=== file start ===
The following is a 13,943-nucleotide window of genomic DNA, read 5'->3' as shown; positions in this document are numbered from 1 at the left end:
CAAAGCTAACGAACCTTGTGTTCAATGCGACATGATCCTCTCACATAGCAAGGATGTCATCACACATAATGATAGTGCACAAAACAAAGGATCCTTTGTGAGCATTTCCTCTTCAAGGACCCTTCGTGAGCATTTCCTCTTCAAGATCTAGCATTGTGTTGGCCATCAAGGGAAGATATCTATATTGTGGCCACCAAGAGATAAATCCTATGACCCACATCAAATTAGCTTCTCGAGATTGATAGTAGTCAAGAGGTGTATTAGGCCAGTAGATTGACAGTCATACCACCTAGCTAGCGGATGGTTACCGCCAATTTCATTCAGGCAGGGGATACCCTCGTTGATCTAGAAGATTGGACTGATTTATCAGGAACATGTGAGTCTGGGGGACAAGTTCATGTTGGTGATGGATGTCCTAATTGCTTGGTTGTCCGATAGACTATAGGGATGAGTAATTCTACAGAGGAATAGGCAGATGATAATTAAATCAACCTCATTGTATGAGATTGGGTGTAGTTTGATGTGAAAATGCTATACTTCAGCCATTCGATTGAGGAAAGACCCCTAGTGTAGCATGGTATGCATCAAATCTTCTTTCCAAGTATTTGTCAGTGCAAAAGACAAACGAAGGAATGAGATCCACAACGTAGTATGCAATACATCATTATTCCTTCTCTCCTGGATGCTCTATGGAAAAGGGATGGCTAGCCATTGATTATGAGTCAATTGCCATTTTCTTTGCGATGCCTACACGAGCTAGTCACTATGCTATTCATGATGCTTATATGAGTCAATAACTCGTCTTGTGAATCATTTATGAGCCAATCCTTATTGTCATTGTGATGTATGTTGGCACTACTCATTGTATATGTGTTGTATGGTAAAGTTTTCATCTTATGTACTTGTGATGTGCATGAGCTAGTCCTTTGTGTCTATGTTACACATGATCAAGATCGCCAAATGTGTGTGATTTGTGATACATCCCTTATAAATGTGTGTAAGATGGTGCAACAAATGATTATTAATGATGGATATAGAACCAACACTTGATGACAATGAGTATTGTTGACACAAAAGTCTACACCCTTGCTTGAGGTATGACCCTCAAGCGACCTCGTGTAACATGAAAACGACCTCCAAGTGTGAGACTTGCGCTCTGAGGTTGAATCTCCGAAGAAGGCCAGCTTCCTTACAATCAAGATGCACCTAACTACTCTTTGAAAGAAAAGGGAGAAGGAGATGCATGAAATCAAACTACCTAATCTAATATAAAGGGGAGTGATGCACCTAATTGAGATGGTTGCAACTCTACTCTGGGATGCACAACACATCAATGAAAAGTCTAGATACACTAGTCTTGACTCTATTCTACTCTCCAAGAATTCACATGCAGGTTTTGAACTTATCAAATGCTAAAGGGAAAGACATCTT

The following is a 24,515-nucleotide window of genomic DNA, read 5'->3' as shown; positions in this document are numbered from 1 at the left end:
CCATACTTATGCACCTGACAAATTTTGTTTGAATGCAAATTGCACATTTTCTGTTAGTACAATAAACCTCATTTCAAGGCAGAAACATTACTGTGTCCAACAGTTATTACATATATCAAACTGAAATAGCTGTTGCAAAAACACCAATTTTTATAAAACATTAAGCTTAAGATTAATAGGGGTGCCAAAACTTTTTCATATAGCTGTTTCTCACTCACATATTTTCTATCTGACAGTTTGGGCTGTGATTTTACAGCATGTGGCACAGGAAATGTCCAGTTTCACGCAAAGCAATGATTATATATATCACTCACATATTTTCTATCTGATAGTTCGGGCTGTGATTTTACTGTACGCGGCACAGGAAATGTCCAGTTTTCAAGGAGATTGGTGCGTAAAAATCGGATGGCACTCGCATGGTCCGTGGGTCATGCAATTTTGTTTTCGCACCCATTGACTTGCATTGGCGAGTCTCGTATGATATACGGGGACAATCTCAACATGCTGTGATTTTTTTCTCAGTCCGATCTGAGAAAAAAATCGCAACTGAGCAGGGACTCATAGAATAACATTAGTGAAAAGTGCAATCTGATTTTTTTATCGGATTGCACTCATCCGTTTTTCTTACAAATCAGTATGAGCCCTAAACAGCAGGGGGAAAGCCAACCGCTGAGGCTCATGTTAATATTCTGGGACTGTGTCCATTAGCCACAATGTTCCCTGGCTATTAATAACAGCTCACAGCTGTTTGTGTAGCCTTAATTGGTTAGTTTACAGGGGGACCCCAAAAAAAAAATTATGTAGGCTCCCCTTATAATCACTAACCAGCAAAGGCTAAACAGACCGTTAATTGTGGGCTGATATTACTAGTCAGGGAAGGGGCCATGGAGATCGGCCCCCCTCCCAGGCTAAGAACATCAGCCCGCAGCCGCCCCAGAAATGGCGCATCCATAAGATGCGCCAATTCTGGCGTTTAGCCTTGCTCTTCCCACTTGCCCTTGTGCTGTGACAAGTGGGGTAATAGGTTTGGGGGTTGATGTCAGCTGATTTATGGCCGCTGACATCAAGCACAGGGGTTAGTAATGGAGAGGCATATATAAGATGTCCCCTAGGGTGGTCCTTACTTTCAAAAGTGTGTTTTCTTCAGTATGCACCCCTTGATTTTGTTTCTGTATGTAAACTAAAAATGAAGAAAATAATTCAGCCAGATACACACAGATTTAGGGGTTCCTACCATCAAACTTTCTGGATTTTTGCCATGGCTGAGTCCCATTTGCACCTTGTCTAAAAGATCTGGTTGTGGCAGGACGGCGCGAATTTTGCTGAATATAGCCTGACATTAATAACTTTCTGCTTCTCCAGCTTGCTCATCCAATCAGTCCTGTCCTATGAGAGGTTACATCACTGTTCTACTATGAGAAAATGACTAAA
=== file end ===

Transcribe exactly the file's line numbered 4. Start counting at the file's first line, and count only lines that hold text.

CCATACTTATGCACCTGACAAATTTTGTTTGAATGCAAATTGCACATTTTCTGTTAGTACAATAAACCTCATTTCAAGGCAGAAACATTACTGTGTCCAACAGTTATTACATATATCAAACTGAAATAGCTGTTGCAAAAACACCAATTTTTATAAAACATTAAGCTTAAGATTAATAGGGGTGCCAAAACTTTTTCATATAGCTGTTTCTCACTCACATATTTTCTATCTGACAGTTTGGGCTGTGATTTTACAGCATGTGGCACAGGAAATGTCCAGTTTCACGCAAAGCAATGATTATATATATCACTCACATATTTTCTATCTGATAGTTCGGGCTGTGATTTTACTGTACGCGGCACAGGAAATGTCCAGTTTTCAAGGAGATTGGTGCGTAAAAATCGGATGGCACTCGCATGGTCCGTGGGTCATGCAATTTTGTTTTCGCACCCATTGACTTGCATTGGCGAGTCTCGTATGATATACGGGGACAATCTCAACATGCTGTGATTTTTTTCTCAGTCCGATCTGAGAAAAAAATCGCAACTGAGCAGGGACTCATAGAATAACATTAGTGAAAAGTGCAATCTGATTTTTTTATCGGATTGCACTCATCCGTTTTTCTTACAAATCAGTATGAGCCCTAAACAGCAGGGGGAAAGCCAACCGCTGAGGCTCATGTTAATATTCTGGGACTGTGTCCATTAGCCACAATGTTCCCTGGCTATTAATAACAGCTCACAGCTGTTTGTGTAGCCTTAATTGGTTAGTTTACAGGGGGACCCCAAAAAAAAAATTATGTAGGCTCCCCTTATAATCACTAACCAGCAAAGGCTAAACAGACCGTTAATTGTGGGCTGATATTACTAGTCAGGGAAGGGGCCATGGAGATCGGCCCCCCTCCCAGGCTAAGAACATCAGCCCGCAGCCGCCCCAGAAATGGCGCATCCATAAGATGCGCCAATTCTGGCGTTTAGCCTTGCTCTTCCCACTTGCCCTTGTGCTGTGACAAGTGGGGTAATAGGTTTGGGGGTTGATGTCAGCTGATTTATGGCCGCTGACATCAAGCACAGGGGTTAGTAATGGAGAGGCATATATAAGATGTCCCCTAGGGTGGTCCTTACTTTCAAAAGTGTGTTTTCTTCAGTATGCACCCCTTGATTTTGTTTCTGTATGTAAACTAAAAATGAAGAAAATAATTCAGCCAGATACACACAGATTTAGGGGTTCCTACCATCAAACTTTCTGGATTTTTGCCATGGCTGAGTCCCATTTGCACCTTGTCTAAAAGATCTGGTTGTGGCAGGACGGCGCGAATTTTGCTGAATATAGCCTGACATTAATAACTTTCTGCTTCTCCAGCTTGCTCATCCAATCAGTCCTGTCCTATGAGAGGTTACATCACTGTTCTACTATGAGAAAATGACTAAA